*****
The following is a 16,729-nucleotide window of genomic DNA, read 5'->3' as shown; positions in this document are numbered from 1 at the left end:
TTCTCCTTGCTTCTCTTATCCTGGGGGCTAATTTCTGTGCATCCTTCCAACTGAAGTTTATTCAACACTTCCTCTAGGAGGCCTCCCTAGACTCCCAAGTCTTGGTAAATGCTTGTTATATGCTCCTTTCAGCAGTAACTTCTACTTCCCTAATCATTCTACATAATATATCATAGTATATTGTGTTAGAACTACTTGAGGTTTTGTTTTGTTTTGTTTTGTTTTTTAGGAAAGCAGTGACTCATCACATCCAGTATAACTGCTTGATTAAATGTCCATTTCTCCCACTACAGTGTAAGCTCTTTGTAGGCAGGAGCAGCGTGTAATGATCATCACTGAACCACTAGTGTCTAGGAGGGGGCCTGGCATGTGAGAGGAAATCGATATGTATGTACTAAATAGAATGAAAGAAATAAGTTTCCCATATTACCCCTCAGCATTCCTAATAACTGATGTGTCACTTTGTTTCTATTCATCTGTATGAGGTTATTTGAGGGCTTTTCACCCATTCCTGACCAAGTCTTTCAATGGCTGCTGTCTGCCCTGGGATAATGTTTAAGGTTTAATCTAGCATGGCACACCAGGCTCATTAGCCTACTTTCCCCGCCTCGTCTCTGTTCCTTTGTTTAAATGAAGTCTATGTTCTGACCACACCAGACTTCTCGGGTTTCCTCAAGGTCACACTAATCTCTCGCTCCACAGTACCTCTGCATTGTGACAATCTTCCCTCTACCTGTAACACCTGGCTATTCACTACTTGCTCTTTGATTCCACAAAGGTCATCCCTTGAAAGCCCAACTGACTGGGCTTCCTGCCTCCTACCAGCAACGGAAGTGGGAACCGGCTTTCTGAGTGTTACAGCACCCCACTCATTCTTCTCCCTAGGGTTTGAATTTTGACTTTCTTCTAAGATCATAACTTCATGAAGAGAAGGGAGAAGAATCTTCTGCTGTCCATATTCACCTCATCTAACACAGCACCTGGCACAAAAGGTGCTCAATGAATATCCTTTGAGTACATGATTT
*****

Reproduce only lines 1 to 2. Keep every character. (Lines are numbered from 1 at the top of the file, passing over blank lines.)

The following is a 16,729-nucleotide window of genomic DNA, read 5'->3' as shown; positions in this document are numbered from 1 at the left end:
TTCTCCTTGCTTCTCTTATCCTGGGGGCTAATTTCTGTGCATCCTTCCAACTGAAGTTTATTCAACACTTCCTCTAGGAGGCCTCCCTAGACTCCCAAGTCTTGGTAAATGCTTGTTATATGCTCCTTTCAGCAGTAACTTCTACTTCCCTAATCATTCTACATAATATATCATAGTATATTGTGTTAGAACTACTTGAGGTTTTGTTTTGTTTTGTTTTGTTTTTTAGGAAAGCAGTGACTCATCACATCCAGTATAACTGCTTGATTAAATGTCCATTTCTCCCACTACAGTGTAAGCTCTTTGTAGGCAGGAGCAGCGTGTAATGATCATCACTGAACCACTAGTGTCTAGGAGGGGGCCTGGCATGTGAGAGGAAATCGATATGTATGTACTAAATAGAATGAAAGAAATAAGTTTCCCATATTACCCCTCAGCATTCCTAATAACTGATGTGTCACTTTGTTTCTATTCATCTGTATGAGGTTATTTGAGGGCTTTTCACCCATTCCTGACCAAGTCTTTCAATGGCTGCTGTCTGCCCTGGGATAATGTTTAAGGTTTAATCTAGCATGGCACACCAGGCTCATTAGCCTACTTTCCCCGCCTCGTCTCTGTTCCTTTGTTTAAATGAAGTCTATGTTCTGACCACACCAGACTTCTCGGGTTTCCTCAAGGTCACACTAATCTCTCGCTCCACAGTACCTCTGCATTGTGACAATCTTCCCTCTACCTGTAACACCTGGCTATTCACTACTTGCTCTTTGATTCCACAAAGGTCATCCCTTGAAAGCCCAACTGACTGGGCTTCCTGCCTCCTACCAGCAACGGAAGTGGGAACCGGCTTTCTGAGTGTTACAGCACCCCACTCATTCTTCTCCCTAGGGTTTGAATTTTGACTTTCTTCTAAGATCATAACTTCATGAAGAGAAGGGAGAAGAATCTTCTGCTGTCCATATTCACCTCATCTAACACAGCACCTGGCACAAAAGGTGCTCAATGAATATCCTTTGAGTACATGATTT